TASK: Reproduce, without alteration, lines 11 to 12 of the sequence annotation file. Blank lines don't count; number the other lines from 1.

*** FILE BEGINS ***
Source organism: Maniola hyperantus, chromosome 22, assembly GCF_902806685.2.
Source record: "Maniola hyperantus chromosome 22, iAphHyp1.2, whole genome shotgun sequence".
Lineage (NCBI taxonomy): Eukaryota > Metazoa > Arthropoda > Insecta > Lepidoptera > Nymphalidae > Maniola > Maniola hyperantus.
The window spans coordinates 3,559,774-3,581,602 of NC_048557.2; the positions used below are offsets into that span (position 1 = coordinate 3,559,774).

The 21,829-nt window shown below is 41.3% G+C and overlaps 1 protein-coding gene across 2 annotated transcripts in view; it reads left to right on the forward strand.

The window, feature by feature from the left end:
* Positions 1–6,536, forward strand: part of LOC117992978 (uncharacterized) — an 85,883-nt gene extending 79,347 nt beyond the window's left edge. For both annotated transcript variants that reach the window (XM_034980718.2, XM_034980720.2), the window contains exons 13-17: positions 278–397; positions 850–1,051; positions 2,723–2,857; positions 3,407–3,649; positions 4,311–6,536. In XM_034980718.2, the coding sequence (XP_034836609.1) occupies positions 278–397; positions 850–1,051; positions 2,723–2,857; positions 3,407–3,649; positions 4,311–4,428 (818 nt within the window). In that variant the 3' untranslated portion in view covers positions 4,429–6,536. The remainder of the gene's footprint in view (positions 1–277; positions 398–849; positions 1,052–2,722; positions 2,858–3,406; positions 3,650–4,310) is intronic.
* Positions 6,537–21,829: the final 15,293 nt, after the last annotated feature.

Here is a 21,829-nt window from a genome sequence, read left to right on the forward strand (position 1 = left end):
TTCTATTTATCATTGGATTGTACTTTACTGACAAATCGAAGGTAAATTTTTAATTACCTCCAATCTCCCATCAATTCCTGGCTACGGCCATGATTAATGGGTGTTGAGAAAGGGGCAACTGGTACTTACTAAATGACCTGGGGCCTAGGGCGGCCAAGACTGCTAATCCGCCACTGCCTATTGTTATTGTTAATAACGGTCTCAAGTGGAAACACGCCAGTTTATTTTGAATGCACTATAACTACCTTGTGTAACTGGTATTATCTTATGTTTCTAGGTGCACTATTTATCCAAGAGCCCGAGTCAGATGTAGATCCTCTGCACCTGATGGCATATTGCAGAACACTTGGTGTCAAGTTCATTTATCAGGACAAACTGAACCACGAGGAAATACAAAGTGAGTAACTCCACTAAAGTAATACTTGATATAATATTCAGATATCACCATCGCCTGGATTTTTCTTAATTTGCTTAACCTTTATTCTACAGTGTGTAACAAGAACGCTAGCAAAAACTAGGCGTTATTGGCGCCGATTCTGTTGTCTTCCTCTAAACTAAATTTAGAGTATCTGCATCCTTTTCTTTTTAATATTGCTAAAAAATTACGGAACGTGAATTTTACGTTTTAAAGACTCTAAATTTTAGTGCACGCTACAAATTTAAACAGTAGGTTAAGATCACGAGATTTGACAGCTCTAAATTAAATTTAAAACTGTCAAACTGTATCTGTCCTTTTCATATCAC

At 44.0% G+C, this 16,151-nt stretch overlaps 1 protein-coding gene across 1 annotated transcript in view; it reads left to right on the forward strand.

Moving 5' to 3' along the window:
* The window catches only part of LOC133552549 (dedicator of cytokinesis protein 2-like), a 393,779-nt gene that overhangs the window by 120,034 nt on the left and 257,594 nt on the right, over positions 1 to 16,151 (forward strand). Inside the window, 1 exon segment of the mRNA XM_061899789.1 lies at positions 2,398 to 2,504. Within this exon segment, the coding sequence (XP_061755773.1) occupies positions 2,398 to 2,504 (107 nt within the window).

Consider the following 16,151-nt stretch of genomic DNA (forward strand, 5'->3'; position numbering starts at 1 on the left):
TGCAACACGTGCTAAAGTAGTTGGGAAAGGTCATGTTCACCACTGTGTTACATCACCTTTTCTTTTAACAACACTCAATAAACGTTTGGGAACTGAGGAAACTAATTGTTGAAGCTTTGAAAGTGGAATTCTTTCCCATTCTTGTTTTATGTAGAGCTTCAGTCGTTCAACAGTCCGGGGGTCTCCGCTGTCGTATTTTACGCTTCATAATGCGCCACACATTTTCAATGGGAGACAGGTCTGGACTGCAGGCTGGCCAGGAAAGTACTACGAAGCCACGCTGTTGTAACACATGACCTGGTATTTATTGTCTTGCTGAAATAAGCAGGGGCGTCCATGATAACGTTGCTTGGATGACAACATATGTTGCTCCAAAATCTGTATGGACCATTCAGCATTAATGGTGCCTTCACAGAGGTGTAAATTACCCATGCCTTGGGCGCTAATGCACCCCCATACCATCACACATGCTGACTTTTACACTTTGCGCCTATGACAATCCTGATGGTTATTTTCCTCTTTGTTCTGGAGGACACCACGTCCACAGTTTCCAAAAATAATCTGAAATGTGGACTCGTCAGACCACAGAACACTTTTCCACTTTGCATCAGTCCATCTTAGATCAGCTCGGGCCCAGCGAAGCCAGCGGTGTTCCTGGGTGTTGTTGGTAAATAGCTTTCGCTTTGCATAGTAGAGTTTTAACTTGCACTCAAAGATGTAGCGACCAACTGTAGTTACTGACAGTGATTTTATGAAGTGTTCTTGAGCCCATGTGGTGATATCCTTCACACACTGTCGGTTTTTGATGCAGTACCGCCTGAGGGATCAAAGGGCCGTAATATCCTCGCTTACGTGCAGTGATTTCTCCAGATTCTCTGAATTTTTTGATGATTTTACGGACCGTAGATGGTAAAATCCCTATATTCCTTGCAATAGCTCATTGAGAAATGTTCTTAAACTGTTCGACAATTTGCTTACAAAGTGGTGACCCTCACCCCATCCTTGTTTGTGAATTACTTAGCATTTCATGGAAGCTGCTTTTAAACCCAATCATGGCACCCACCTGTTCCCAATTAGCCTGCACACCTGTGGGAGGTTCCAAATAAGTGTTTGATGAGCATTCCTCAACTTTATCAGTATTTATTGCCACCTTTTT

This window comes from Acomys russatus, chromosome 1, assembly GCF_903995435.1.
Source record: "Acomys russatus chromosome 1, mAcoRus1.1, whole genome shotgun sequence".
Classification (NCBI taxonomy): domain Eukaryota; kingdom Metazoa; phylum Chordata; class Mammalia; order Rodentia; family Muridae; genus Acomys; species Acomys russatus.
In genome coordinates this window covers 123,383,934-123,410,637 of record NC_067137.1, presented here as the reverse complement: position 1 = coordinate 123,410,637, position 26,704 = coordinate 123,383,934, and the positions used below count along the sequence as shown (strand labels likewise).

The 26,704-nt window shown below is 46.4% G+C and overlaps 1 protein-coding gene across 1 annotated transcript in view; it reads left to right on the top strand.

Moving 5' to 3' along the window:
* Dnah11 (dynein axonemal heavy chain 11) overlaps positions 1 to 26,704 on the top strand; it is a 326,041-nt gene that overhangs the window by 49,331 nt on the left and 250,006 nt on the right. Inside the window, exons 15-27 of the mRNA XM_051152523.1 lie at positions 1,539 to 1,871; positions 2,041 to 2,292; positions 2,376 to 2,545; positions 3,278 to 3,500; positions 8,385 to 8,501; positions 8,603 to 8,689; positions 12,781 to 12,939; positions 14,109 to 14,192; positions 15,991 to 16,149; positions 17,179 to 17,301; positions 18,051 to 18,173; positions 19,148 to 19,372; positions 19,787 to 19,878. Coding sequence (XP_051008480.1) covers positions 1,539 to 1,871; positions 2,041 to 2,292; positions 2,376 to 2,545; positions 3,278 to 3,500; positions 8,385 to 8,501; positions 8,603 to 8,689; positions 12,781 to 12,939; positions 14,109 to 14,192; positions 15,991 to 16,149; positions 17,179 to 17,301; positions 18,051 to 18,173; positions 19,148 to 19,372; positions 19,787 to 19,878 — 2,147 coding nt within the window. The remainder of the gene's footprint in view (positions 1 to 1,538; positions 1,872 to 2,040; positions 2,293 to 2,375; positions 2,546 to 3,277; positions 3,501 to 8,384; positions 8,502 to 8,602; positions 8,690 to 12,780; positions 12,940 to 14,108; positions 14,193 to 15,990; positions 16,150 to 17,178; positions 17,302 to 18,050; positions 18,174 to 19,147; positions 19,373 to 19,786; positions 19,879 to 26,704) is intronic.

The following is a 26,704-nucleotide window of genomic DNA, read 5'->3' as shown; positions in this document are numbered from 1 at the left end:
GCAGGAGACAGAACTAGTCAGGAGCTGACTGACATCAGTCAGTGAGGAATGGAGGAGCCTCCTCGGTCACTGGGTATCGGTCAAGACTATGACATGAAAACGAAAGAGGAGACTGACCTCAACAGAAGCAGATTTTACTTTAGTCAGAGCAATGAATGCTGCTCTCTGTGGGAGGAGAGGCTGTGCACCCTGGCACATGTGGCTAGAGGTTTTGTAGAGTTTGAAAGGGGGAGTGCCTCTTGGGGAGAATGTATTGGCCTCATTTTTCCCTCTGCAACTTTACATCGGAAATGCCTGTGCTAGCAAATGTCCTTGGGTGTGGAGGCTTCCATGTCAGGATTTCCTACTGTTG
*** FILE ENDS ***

At 44.0% G+C, this 16,151-nt stretch overlaps 1 protein-coding gene across 1 annotated transcript in view; it reads left to right on the forward strand.

Moving 5' to 3' along the window: